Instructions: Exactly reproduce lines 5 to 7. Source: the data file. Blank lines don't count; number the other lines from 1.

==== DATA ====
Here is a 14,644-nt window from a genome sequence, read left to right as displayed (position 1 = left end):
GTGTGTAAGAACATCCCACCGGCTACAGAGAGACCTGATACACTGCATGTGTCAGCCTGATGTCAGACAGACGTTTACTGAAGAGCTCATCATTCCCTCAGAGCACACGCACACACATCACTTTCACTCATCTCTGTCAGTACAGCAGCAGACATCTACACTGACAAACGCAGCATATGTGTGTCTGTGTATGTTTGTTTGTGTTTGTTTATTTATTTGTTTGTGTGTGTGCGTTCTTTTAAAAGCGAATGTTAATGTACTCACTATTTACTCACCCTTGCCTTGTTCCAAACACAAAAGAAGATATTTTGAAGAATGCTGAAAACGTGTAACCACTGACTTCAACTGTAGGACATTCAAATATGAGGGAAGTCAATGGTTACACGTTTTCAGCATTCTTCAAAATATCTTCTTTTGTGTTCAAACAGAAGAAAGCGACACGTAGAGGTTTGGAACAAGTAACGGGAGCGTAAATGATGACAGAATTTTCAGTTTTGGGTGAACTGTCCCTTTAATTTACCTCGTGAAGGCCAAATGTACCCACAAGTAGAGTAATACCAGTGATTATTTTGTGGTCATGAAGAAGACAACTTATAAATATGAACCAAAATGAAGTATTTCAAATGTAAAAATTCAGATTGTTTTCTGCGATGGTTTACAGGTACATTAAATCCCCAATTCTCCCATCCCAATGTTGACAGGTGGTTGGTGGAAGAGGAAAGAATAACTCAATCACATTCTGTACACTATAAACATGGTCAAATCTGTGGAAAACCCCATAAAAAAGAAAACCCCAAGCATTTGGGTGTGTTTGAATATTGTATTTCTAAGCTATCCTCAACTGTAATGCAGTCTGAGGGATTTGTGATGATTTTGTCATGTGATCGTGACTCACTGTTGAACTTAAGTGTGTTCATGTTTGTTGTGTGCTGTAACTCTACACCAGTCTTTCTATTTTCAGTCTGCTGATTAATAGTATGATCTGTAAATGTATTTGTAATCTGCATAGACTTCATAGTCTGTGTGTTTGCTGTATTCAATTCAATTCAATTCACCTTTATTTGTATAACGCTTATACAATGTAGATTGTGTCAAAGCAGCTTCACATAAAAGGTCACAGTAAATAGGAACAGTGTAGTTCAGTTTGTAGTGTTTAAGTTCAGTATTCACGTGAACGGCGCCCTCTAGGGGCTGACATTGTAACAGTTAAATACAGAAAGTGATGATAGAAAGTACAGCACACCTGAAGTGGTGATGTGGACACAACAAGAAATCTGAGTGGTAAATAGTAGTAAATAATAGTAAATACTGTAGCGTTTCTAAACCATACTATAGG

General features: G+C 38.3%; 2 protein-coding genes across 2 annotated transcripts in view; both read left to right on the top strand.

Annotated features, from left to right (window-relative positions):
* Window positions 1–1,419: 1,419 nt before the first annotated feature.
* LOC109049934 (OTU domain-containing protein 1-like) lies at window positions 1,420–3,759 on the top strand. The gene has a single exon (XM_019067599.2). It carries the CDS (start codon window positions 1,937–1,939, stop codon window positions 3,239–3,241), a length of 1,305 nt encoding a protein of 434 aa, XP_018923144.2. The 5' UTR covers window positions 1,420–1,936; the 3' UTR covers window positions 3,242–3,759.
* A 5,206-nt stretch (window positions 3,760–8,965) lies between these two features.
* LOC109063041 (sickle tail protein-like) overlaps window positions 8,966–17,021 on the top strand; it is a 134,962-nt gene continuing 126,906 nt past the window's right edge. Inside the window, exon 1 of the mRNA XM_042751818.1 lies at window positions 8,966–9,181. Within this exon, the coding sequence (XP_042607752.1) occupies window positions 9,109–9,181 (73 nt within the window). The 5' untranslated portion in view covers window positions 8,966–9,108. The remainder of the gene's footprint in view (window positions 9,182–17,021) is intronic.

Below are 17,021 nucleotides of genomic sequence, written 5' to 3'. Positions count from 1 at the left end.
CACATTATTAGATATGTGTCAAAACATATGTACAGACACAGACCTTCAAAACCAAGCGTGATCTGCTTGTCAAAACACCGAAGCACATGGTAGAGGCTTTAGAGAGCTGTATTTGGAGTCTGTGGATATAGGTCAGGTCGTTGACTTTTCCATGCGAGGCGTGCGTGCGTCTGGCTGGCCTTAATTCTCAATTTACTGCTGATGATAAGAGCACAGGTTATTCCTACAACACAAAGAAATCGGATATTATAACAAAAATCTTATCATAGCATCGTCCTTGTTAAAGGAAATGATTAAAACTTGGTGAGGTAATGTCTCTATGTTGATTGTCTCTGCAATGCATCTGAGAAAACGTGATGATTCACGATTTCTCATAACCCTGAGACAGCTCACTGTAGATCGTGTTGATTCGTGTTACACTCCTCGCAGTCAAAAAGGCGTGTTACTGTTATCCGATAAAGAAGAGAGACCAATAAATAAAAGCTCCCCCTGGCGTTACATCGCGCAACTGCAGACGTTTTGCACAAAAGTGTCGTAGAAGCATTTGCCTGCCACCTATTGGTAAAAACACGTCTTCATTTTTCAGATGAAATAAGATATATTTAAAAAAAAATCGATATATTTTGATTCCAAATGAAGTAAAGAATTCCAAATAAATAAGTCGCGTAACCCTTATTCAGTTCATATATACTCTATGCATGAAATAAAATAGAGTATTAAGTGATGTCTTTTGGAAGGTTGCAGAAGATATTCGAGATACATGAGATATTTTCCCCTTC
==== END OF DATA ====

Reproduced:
* Window positions 1–1,419: 1,419 nt before the first annotated feature.
* LOC109049934 (OTU domain-containing protein 1-like) lies at window positions 1,420–3,759 on the top strand. The gene has a single exon (XM_019067599.2). It carries the CDS (start codon window positions 1,937–1,939, stop codon window positions 3,239–3,241), a length of 1,305 nt encoding a protein of 434 aa, XP_018923144.2. The 5' UTR covers window positions 1,420–1,936; the 3' UTR covers window positions 3,242–3,759.
* A 5,206-nt stretch (window positions 3,760–8,965) lies between these two features.